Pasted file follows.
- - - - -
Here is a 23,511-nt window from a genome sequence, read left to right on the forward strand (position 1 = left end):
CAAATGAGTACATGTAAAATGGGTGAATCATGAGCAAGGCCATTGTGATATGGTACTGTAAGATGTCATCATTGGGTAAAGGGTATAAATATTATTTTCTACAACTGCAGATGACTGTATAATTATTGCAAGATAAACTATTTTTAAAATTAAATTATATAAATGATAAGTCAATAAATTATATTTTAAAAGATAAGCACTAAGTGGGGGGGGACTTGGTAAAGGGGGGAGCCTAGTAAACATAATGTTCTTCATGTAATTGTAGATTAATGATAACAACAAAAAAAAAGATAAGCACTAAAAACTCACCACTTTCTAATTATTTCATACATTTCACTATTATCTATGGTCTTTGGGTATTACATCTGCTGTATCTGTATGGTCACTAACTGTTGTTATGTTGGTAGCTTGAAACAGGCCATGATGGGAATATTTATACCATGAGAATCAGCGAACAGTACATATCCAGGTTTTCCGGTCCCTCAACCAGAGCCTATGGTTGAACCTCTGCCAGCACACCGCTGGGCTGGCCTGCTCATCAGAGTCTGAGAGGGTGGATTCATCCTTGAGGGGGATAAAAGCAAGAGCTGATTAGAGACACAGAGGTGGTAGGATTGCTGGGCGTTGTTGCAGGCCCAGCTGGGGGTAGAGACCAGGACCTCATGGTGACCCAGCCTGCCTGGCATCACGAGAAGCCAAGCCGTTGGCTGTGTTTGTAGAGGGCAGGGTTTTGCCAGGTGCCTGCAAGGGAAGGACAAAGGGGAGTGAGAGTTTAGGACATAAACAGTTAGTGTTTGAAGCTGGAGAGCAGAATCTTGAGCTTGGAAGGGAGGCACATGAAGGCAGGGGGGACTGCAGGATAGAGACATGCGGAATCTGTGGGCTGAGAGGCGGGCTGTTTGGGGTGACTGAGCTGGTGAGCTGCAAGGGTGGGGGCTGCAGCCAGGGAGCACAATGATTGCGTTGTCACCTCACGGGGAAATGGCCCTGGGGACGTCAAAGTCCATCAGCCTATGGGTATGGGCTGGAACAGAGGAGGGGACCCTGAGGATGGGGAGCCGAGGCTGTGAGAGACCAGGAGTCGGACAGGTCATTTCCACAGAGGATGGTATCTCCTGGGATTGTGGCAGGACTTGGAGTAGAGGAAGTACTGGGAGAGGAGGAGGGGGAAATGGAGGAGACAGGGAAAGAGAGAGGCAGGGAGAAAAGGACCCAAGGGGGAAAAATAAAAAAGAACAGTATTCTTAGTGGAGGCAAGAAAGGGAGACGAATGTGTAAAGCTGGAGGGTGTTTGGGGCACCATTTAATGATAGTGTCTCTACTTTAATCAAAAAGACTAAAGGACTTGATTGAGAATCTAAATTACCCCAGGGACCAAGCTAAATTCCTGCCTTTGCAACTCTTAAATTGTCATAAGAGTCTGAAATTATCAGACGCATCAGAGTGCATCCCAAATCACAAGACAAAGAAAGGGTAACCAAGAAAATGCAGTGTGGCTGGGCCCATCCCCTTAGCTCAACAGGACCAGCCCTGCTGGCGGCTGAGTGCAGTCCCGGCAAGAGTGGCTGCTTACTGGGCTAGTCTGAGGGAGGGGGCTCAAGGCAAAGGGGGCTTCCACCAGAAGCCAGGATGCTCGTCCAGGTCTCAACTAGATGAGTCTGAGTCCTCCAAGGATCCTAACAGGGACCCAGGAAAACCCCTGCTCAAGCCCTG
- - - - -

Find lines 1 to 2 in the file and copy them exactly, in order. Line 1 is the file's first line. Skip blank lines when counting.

Here is a 23,511-nt window from a genome sequence, read left to right on the forward strand (position 1 = left end):
CAAATGAGTACATGTAAAATGGGTGAATCATGAGCAAGGCCATTGTGATATGGTACTGTAAGATGTCATCATTGGGTAAAGGGTATAAATATTATTTTCTACAACTGCAGATGACTGTATAATTATTGCAAGATAAACTATTTTTAAAATTAAATTATATAAATGATAAGTCAATAAATTATATTTTAAAAGATAAGCACTAAGTGGGGGGGGACTTGGTAAAGGGGGGAGCCTAGTAAACATAATGTTCTTCATGTAATTGTAGATTAATGATAACAACAAAAAAAAAGATAAGCACTAAAAACTCACCACTTTCTAATTATTTCATACATTTCACTATTATCTATGGTCTTTGGGTATTACATCTGCTGTATCTGTATGGTCACTAACTGTTGTTATGTTGGTAGCTTGAAACAGGCCATGATGGGAATATTTATACCATGAGAATCAGCGAACAGTACATATCCAGGTTTTCCGGTCCCTCAACCAGAGCCTATGGTTGAACCTCTGCCAGCACACCGCTGGGCTGGCCTGCTCATCAGAGTCTGAGAGGGTGGATTCATCCTTGAGGGGGATAAAAGCAAGAGCTGATTAGAGACACAGAGGTGGTAGGATTGCTGGGCGTTGTTGCAGGCCCAGCTGGGGGTAGAGACCAGGACCTCATGGTGACCCAGCCTGCCTGGCATCACGAGAAGCCAAGCCGTTGGCTGTGTTTGTAGAGGGCAGGGTTTTGCCAGGTGCCTGCAAGGGAAGGACAAAGGGGAGTGAGAGTTTAGGACATAAACAGTTAGTGTTTGAAGCTGGAGAGCAGAATCTTGAGCTTGGAAGGGAGGCACATGAAGGCAGGGGGGACTGCAGGATAGAGACATGCGGAATCTGTGGGCTGAGAGGCGGGCTGTTTGGGGTGACTGAGCTGGTGAGCTGCAAGGGTGGGGGCTGCAGCCAGGGAGCACAATGATTGCGTTGTCACCTCACGGGGAAATGGCCCTGGGGACGTCAAAGTCCATCAGCCTATGGGTATGGGCTGGAACAGAGGAGGGGACCCTGAGGATGGGGAGCCGAGGCTGTGAGAGACCAGGAGTCGGACAGGTCATTTCCACAGAGGATGGTATCTCCTGGGATTGTGGCAGGACTTGGAGTAGAGGAAGTACTGGGAGAGGAGGAGGGGGAAATGGAGGAGACAGGGAAAGAGAGAGGCAGGGAGAAAAGGACCCAAGGGGGAAAAATAAAAAAGAACAGTATTCTTAGTGGAGGCAAGAAAGGGAGACGAATGTGTAAAGCTGGAGGGTGTTTGGGGCACCATTTAATGATAGTGTCTCTACTTTAATCAAAAAGACTAAAGGACTTGATTGAGAATCTAAATTACCCCAGGGACCAAGCTAAATTCCTGCCTTTGCAACTCTTAAATTGTCATAAGAGTCTGAAATTATCAGACGCATCAGAGTGCATCCCAAATCACAAGACAAAGAAAGGGTAACCAAGAAAATGCAGTGTGGCTGGGCCCATCCCCTTAGCTCAACAGGACCAGCCCTGCTGGCGGCTGAGTGCAGTCCCGGCAAGAGTGGCTGCTTACTGGGCTAGTCTGAGGGAGGGGGCTCAAGGCAAAGGGGGCTTCCACCAGAAGCCAGGATGCTCGTCCAGGTCTCAACTAGATGAGTCTGAGTCCTCCAAGGATCCTAACAGGGACCCAGGAAAACCCCTGCTCAAGCCCTG